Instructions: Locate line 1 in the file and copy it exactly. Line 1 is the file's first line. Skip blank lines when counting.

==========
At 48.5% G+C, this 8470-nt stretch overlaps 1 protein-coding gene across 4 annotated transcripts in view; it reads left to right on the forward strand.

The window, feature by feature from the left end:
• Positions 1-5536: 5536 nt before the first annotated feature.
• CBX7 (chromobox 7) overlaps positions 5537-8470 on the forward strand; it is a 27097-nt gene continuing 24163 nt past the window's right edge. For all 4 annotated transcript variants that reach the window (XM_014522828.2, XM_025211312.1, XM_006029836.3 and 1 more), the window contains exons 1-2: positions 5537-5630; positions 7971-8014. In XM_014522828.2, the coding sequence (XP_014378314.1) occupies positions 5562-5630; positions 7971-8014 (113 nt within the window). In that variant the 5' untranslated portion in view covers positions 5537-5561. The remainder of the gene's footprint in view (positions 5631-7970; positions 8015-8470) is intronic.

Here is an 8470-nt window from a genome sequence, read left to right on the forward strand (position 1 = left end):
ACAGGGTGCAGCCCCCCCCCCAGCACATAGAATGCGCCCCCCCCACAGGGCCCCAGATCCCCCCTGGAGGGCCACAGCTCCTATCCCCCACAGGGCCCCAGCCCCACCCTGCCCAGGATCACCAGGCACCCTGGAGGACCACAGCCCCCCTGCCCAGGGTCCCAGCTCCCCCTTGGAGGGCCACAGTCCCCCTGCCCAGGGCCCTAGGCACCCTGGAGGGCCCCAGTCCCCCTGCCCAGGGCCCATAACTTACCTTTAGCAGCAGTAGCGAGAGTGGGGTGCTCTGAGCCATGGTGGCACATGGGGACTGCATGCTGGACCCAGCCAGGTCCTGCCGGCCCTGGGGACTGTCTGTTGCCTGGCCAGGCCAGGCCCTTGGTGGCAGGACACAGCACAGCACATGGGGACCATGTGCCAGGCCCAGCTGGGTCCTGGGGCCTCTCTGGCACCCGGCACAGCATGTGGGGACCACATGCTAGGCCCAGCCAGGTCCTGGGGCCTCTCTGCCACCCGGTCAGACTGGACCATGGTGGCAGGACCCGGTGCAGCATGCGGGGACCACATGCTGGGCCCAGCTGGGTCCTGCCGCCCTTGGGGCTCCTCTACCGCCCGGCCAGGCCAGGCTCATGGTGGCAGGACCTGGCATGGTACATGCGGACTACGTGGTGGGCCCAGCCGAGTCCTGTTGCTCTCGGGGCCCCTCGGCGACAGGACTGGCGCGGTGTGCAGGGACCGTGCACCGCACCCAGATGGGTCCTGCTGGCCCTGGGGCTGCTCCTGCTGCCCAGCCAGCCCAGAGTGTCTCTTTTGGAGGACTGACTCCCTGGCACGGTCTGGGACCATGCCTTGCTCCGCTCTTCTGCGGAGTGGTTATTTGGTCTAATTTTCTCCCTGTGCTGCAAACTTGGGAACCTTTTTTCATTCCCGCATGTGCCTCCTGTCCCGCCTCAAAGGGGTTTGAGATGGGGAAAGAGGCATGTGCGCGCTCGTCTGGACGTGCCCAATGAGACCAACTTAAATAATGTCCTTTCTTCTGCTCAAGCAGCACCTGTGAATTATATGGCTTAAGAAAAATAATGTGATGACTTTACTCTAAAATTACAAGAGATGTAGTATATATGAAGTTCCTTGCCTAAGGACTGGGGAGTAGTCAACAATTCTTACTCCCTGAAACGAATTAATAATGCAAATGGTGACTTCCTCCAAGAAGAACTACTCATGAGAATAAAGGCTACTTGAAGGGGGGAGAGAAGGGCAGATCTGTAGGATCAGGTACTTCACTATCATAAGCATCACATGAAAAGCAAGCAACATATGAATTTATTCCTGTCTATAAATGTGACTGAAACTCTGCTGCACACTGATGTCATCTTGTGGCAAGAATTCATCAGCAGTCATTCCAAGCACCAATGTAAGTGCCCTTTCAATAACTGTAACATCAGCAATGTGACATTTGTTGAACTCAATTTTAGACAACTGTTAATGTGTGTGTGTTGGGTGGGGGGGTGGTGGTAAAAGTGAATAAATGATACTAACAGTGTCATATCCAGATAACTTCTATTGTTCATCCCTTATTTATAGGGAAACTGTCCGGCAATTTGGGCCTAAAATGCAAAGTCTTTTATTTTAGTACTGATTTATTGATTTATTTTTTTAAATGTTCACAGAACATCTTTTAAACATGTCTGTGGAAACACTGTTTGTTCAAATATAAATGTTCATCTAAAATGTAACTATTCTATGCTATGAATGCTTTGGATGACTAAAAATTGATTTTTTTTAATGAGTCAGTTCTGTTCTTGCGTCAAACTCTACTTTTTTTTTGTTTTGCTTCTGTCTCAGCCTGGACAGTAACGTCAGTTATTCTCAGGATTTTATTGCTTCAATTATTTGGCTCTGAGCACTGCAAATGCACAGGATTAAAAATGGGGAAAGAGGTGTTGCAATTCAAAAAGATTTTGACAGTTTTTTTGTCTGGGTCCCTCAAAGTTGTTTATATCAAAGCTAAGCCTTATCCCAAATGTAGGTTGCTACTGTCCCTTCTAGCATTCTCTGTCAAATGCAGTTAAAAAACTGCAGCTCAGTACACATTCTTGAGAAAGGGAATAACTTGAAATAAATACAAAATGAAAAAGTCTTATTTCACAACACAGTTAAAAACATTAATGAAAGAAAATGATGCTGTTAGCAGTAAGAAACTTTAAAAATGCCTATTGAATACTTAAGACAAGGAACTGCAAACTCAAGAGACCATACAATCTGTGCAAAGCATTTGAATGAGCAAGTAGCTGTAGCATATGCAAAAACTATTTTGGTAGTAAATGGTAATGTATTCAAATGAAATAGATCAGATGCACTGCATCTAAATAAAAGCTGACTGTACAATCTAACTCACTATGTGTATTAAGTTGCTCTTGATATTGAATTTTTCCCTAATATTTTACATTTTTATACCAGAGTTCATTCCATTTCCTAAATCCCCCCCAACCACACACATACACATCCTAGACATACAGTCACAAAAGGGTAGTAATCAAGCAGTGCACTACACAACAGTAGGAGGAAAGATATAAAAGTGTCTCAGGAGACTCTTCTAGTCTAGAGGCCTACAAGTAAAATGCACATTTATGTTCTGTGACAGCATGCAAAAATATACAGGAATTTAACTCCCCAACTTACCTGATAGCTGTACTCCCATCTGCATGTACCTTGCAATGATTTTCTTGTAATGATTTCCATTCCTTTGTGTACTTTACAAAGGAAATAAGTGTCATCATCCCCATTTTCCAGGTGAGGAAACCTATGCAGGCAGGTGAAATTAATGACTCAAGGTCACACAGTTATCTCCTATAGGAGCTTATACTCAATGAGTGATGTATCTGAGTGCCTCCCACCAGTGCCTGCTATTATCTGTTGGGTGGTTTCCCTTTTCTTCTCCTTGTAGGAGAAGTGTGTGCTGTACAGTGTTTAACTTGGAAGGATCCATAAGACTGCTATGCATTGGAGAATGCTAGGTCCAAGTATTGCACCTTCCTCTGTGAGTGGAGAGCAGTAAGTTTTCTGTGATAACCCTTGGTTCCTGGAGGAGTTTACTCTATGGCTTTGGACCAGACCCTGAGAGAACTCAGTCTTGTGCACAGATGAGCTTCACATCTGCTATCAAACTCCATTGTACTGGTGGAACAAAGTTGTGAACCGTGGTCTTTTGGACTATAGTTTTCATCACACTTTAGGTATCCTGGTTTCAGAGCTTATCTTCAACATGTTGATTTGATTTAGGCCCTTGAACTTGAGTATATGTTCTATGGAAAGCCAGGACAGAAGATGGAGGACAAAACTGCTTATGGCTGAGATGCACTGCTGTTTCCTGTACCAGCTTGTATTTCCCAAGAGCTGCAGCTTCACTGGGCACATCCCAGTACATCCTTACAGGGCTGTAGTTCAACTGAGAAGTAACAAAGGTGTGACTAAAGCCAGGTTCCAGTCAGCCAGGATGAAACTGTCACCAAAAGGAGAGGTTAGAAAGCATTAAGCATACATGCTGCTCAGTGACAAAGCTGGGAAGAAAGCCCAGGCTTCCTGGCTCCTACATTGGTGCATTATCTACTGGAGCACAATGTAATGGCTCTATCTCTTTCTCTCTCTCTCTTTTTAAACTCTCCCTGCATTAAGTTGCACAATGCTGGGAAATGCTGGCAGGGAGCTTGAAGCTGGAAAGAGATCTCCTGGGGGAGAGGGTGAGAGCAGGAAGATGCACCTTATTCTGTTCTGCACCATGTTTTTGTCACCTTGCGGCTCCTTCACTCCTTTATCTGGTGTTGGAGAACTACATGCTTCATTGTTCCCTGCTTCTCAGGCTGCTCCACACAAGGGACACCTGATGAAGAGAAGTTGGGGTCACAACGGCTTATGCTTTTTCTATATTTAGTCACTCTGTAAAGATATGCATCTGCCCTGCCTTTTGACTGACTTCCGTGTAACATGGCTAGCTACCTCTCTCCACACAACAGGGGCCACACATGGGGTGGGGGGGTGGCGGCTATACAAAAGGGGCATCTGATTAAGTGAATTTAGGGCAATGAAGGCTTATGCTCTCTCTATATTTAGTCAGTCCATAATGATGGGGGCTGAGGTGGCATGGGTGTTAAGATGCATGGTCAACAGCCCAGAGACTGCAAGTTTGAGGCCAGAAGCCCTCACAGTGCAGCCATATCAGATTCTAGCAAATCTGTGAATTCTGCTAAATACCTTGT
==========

At 48.5% G+C, this 8470-nt stretch overlaps 1 protein-coding gene across 4 annotated transcripts in view; it reads left to right on the forward strand.